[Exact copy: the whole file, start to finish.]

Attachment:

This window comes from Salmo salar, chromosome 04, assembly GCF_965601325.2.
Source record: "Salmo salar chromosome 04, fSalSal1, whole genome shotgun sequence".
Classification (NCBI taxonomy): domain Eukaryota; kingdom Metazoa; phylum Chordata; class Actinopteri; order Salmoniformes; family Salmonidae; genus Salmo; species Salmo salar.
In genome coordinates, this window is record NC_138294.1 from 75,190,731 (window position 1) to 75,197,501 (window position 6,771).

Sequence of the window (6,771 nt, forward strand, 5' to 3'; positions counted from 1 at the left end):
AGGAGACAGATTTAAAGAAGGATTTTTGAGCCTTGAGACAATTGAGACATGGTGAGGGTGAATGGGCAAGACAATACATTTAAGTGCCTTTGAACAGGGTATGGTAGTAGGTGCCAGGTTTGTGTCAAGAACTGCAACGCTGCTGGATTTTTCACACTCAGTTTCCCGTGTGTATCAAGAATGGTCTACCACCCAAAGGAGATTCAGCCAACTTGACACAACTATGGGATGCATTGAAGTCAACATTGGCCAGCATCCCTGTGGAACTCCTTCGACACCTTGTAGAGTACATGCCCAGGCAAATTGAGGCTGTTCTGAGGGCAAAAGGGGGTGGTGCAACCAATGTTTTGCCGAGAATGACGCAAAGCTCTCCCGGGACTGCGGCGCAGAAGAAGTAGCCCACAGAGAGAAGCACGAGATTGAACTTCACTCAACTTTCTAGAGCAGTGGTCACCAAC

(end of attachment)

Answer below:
This window comes from Salmo salar, chromosome 04, assembly GCF_965601325.2.
Source record: "Salmo salar chromosome 04, fSalSal1, whole genome shotgun sequence".
Classification (NCBI taxonomy): domain Eukaryota; kingdom Metazoa; phylum Chordata; class Actinopteri; order Salmoniformes; family Salmonidae; genus Salmo; species Salmo salar.
In genome coordinates, this window is record NC_138294.1 from 75,190,731 (window position 1) to 75,197,501 (window position 6,771).

Sequence of the window (6,771 nt, forward strand, 5' to 3'; positions counted from 1 at the left end):
AGGAGACAGATTTAAAGAAGGATTTTTGAGCCTTGAGACAATTGAGACATGGTGAGGGTGAATGGGCAAGACAATACATTTAAGTGCCTTTGAACAGGGTATGGTAGTAGGTGCCAGGTTTGTGTCAAGAACTGCAACGCTGCTGGATTTTTCACACTCAGTTTCCCGTGTGTATCAAGAATGGTCTACCACCCAAAGGAGATTCAGCCAACTTGACACAACTATGGGATGCATTGAAGTCAACATTGGCCAGCATCCCTGTGGAACTCCTTCGACACCTTGTAGAGTACATGCCCAGGCAAATTGAGGCTGTTCTGAGGGCAAAAGGGGGTGGTGCAACCAATGTTTTGCCGAGAATGACGCAAAGCTCTCCCGGGACTGCGGCGCAGAAGAAGTAGCCCACAGAGAGAAGCACGAGATTGAACTTCACTCAACTTTCTAGAGCAGTGGTCACCAAC